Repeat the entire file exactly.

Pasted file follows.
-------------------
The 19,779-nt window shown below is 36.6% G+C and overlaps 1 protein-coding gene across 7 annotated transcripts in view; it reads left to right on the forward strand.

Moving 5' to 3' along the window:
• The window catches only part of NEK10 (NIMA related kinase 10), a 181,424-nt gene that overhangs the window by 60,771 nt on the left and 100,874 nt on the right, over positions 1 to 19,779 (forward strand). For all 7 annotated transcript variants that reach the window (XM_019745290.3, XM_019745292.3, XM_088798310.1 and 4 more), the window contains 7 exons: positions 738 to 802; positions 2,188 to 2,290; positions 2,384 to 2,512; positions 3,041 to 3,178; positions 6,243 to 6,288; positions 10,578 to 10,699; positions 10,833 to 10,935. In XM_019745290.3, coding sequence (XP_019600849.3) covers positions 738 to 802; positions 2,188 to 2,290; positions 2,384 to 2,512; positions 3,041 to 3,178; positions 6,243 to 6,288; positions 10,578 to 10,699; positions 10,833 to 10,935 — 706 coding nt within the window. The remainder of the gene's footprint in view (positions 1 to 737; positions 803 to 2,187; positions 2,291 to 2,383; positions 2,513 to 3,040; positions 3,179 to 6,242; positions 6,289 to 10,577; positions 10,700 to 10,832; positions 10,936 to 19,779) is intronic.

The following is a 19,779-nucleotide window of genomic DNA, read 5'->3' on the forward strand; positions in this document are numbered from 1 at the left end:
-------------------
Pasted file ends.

The 19,779-nt window shown below is 36.6% G+C and overlaps 1 protein-coding gene across 7 annotated transcripts in view; it reads left to right on the forward strand.

Moving 5' to 3' along the window:
• The window catches only part of NEK10 (NIMA related kinase 10), a 181,424-nt gene that overhangs the window by 60,771 nt on the left and 100,874 nt on the right, over positions 1 to 19,779 (forward strand). For all 7 annotated transcript variants that reach the window (XM_019745290.3, XM_019745292.3, XM_088798310.1 and 4 more), the window contains 7 exons: positions 738 to 802; positions 2,188 to 2,290; positions 2,384 to 2,512; positions 3,041 to 3,178; positions 6,243 to 6,288; positions 10,578 to 10,699; positions 10,833 to 10,935. In XM_019745290.3, coding sequence (XP_019600849.3) covers positions 738 to 802; positions 2,188 to 2,290; positions 2,384 to 2,512; positions 3,041 to 3,178; positions 6,243 to 6,288; positions 10,578 to 10,699; positions 10,833 to 10,935 — 706 coding nt within the window. The remainder of the gene's footprint in view (positions 1 to 737; positions 803 to 2,187; positions 2,291 to 2,383; positions 2,513 to 3,040; positions 3,179 to 6,242; positions 6,289 to 10,577; positions 10,700 to 10,832; positions 10,936 to 19,779) is intronic.

The following is a 19,779-nucleotide window of genomic DNA, read 5'->3' on the forward strand; positions in this document are numbered from 1 at the left end: